Two of President-elect Donald Trump’s nominees for top cabinet posts repeatedly dodged questions from senators Tuesday about what will happen to hundreds of thousands of undocumented youth granted temporary legal status under a program that Trump has vowed to end.
Both Gen. John Kelly, chosen to run the Department of Homeland Security, and Attorney General–designate Sen. Jeff Sessions declined to discuss whether the next administration would seek to deport young people enrolled in the Deferred Action for Childhood Arrivals (DACA) program.
“I would guess that this category might not be the highest priority for removal,” Kelly said during his confirmation hearing before the Senate Committee on Homeland Security & Governmental Affairs.
Sessions, an Alabama senator who has long opposed immigration reform, earlier told colleagues on the Judiciary Committee that he believes Trump would have the authority to rescind DACA as president. “It’s an executive order, really, a memorandum of the Department of Homeland Security. It would certainly be constitutional, I believe, to end that order,” Sessions said.
Asked by Sen. Richard Durbin of Illinois what would happen to youth already in the program, he said, “We are not able, financially or any other way, to seek out and remove everybody that’s in the country illegally. President Trump has indicated that criminal aliens — like President Obama has indicated — certainly are the top group of people.”
Sessions added: “Let’s fix this system. Then we can work together after this lawfulness has been ended. Then we can ask the American people and enter into a dialogue about how to compassionately treat people who have been here a long time.”
Replied Durbin, “That does not answer the question about 800,000 who would be left in the lurch, whose lives would be ruined.”
President Barack Obama created DACA by executive order in 2012, giving legal status to so-called DREAMers — youth who arrived in the United States before age 16, attend school or have graduated from high school, and have no criminal convictions. The program also provides work permits and relief from deportation.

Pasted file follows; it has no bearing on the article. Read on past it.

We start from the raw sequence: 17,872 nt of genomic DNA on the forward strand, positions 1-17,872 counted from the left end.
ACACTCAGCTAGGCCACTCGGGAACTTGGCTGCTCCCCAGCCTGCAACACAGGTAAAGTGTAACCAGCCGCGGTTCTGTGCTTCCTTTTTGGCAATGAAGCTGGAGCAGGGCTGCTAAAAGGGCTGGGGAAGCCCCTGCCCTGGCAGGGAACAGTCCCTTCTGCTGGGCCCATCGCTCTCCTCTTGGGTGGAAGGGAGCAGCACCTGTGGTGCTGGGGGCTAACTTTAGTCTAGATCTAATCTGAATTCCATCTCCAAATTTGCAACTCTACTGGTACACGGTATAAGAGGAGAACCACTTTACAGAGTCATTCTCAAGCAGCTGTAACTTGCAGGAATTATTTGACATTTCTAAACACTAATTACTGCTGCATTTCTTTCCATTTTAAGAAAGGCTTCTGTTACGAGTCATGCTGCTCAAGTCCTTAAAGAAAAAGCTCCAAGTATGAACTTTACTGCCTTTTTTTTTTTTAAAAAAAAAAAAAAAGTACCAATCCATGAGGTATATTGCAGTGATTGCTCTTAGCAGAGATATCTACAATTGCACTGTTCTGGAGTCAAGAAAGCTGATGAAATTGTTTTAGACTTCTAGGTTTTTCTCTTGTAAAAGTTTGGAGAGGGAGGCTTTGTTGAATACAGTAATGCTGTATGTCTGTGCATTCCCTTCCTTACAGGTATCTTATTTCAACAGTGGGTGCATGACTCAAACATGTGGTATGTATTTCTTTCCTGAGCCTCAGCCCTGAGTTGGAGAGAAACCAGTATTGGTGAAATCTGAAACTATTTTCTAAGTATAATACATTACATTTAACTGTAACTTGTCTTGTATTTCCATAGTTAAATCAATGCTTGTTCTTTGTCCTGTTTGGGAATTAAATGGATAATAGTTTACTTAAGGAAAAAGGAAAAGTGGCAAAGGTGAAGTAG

During the presidential campaign, Trump vowed to end the program and ramp up deportation of undocumented immigrants, prompting concerns from some activist groups and lawmakers that the DACA list, which is maintained by Homeland Security, could be used to provide names for expulsions.
In an interview with 60 Minutes after the election, Trump appeared to soften his approach, saying his administration would focus on undocumented immigrants with criminal records and make a determination about others later.
Newly elected California senator Kamala Harris asked Kelly whether information DACA applicants supplied to Homeland Security about their families or guardians would be used for deportation proceedings.
“I don’t know, right now, where the upcoming administration is going on this,” he said. “I can tell you, Senator — I promise you — I will keep a very open mind as we look at this topic.”
Harris has vowed to introduce legislation protecting DREAMers from deportation. Other California lawmakers have urged the Obama administration to pardon DACA youth.
As my first official act as California’s U.S. Senator, I’m co-sponsoring legislation protecting the 744K DREAMers from being deported.— Kamala Harris (@KamalaHarris) January 4, 2017
Perhaps the most heated exchange was between Sessions and Durbin, who accused the senator of offering no evidence that he would handle the issue of immigration fairly and humanely. “Tell me I’m wrong,” Durbin said.
“You are wrong, Senator Durbin. I’m going to follow the laws passed by Congress,” Sessions said. “I do believe, if you continually go through a cycle of amnesty, that you undermine the respect for the law.”